Diagnosing a brain injury

A head injury or brain injury is assessed through various tests. You’ll be asked questions to evaluate your memory, your ability to concentrate, problem-solving and other functions of the brain. Brain scans, including a computed tomography (CT) or magnetic resonance imaging (MRI), can also help to identify any injuries present.

Memory trouble

It’s possible to damage the parts of your brain that help you store and retrieve information, which can lead to any level of memory loss. You may even have difficulty remembering the injury that caused your injury in the first place. In many cases, the memory will return, but more severe brain injuries can cause long-term or permanent loss.

Difficulty moving around

You could also hurt the parts of your brain designated for balancing or walking. This can lead to dizziness, the sensation that the room is spinning, or even issues with depth perception. To an extent, these symptoms can be improved through physical therapy and other rehabilitation efforts. 

A change in mood

It’s not uncommon to experience symptoms of depression following a TBI. For some, they undergo intense mood swings that range from laughing to crying to angry within minutes. If you feel that you no longer have control over your emotions, a doctor may be able to help with treatments. 

Increased risk of other diseases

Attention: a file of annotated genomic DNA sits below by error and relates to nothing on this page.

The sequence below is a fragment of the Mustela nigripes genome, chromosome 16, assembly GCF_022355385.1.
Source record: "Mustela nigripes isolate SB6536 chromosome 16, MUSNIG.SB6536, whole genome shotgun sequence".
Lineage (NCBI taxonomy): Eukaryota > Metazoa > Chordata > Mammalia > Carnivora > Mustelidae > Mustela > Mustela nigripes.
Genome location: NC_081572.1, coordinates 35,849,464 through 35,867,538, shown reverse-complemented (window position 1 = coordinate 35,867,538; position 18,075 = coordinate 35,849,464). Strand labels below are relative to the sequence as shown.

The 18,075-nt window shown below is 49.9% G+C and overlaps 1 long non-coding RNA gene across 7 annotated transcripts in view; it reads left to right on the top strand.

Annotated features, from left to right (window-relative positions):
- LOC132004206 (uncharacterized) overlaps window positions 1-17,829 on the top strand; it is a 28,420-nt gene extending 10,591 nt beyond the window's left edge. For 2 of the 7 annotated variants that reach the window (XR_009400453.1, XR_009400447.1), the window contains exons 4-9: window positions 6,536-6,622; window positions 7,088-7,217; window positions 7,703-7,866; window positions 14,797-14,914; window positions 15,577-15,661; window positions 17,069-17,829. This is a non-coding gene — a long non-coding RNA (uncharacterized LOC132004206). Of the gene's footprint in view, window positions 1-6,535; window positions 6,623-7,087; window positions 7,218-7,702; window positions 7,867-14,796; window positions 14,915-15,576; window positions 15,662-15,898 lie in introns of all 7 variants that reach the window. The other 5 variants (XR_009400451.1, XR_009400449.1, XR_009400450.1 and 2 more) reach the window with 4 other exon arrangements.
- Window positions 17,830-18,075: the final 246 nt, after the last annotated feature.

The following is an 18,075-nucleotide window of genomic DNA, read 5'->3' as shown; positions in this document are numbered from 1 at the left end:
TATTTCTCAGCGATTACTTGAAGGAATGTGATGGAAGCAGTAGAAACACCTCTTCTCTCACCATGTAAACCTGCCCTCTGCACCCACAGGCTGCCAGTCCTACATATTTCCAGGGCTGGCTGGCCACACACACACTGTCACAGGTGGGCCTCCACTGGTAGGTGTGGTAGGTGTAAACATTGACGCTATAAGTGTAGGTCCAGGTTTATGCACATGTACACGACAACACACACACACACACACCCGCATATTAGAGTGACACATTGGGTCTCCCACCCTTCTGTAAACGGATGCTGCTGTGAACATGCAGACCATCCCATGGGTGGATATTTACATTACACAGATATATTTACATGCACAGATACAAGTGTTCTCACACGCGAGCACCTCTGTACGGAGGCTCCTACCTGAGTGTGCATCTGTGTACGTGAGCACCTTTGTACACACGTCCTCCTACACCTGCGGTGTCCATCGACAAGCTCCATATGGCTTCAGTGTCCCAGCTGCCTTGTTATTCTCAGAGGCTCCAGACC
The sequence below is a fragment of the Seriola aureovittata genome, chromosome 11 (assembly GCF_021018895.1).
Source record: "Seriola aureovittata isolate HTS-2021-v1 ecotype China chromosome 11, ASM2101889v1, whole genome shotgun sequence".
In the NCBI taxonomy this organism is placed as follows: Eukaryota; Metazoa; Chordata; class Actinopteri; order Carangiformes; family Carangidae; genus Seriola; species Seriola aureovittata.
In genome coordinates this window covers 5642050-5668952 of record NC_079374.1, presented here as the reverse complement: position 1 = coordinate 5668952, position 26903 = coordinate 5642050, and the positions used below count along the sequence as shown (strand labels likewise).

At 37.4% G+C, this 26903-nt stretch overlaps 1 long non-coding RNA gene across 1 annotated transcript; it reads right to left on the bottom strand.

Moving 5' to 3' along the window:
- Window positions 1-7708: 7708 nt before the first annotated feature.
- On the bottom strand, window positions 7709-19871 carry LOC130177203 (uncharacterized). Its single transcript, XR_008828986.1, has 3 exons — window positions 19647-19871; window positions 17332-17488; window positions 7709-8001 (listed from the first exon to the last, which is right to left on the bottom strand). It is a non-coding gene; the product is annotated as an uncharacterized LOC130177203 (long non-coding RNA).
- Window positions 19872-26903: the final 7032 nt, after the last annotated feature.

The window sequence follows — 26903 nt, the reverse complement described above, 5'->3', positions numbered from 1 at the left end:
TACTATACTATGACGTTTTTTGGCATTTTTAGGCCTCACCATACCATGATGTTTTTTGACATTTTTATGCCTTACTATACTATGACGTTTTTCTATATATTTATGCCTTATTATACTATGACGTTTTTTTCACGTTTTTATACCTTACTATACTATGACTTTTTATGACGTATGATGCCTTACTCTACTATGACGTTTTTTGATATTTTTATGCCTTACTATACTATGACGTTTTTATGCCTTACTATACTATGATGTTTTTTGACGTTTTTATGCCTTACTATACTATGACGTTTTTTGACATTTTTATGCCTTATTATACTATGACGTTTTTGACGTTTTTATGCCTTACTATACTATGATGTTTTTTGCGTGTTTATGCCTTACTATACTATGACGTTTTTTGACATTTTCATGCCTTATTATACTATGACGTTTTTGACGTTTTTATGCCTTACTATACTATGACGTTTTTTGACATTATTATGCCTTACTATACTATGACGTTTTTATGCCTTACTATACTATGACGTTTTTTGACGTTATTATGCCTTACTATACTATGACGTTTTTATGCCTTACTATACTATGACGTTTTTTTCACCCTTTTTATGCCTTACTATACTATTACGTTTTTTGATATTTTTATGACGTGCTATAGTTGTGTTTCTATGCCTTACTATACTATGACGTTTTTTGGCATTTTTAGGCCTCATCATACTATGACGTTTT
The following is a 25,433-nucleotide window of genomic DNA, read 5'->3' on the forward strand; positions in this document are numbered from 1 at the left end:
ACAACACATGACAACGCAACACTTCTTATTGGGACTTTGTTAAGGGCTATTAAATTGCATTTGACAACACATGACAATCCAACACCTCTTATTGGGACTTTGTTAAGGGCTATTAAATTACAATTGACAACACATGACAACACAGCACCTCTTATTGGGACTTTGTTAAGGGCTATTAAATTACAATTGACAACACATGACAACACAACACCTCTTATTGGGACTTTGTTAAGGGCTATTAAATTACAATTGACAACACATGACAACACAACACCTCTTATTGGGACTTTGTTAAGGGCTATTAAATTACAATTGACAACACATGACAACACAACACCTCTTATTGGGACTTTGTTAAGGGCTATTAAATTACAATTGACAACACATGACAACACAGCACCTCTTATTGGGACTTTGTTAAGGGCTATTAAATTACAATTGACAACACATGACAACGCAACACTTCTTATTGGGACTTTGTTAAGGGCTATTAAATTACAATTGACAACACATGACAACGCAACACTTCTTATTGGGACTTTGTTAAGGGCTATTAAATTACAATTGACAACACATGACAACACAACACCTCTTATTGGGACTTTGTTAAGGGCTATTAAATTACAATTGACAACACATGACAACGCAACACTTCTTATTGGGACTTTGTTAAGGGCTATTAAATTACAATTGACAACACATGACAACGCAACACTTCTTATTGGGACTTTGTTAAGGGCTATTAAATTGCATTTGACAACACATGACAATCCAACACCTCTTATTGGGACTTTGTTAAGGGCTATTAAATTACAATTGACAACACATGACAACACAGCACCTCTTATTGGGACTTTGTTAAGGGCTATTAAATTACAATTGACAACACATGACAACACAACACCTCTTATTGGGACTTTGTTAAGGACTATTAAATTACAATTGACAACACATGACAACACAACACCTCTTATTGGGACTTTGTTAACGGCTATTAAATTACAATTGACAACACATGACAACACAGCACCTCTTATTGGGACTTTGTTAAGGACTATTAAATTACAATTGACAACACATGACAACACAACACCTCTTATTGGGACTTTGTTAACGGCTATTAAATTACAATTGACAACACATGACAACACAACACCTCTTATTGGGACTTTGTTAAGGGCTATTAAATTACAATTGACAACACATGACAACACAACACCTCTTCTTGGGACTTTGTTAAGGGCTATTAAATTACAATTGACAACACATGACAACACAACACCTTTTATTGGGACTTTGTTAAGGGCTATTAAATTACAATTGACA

Some evidence suggests that having a TBI increases the risk of developing Alzheimer’s disease, Parkinson’s, CTE and other brain disorders with age. Beyond brain disorders, the effects of a serious brain injury can still hold a lifelong impact, affecting the way you think, move or control your emotions – especially if you’ve experienced multiple injuries. 

How to recover

When it comes to medicine for concussions, the best concussion treatment is to simply rest and let your brain heal. Various forms of therapy including physical, occupational and speech therapy can help as well. Seeing a counselor, psychiatrist or other mental health professional can help you learn how to best cope with your injury. 

Are brain injuries common?

About 1.7 million people experience a TBI each year, with 3 out of 4 being mild. But even with mild concussion symptoms, it’s important to be evaluated by a medical professional to assess the extent of the injury and what treatment(s) are recommended. 

Brain injuries in children

For those with children, it’s particularly important to teach them the importance of safety when it comes to protecting the brain (i.e. always wear a helmet when riding a bike). Nearly 500,000 children end up in the emergency room each year for a brain injury, making it one of the leading causes of disability and death among children. Long-term effects for children include difficulty learning, behavioral and emotional struggles.

During the infant and toddler years, little ones are on the move, especially as they make the transition to learning how to walk. Exploring their surroundings is bound to come with some tumbles, and in most cases, they’ll be able to bounce back from a minor bump on the head. Some symptoms, however, are cause for concern. If your child is inconsolable, vomiting, saying their neck/head hurts, or if they have trouble waking up following a fall, seek immediate medical attention.

Tips for preventing child brain injuries

School-aged children who suffer brain injuries typically do so as the result of sports incidents, bicycle riding or car accidents. Properly fitted helmets and other safety gear can help prevent or minimize sports concussions or injuries from recreational activities. Teaching children important bike safety rules, including traffic and road hazards, can go a long way in avoiding injuries. You should also talk about car safety, like wearing a seatbelt on school buses or in other people’s vehicles. Don’t forget to lead by example!

Leave a Comment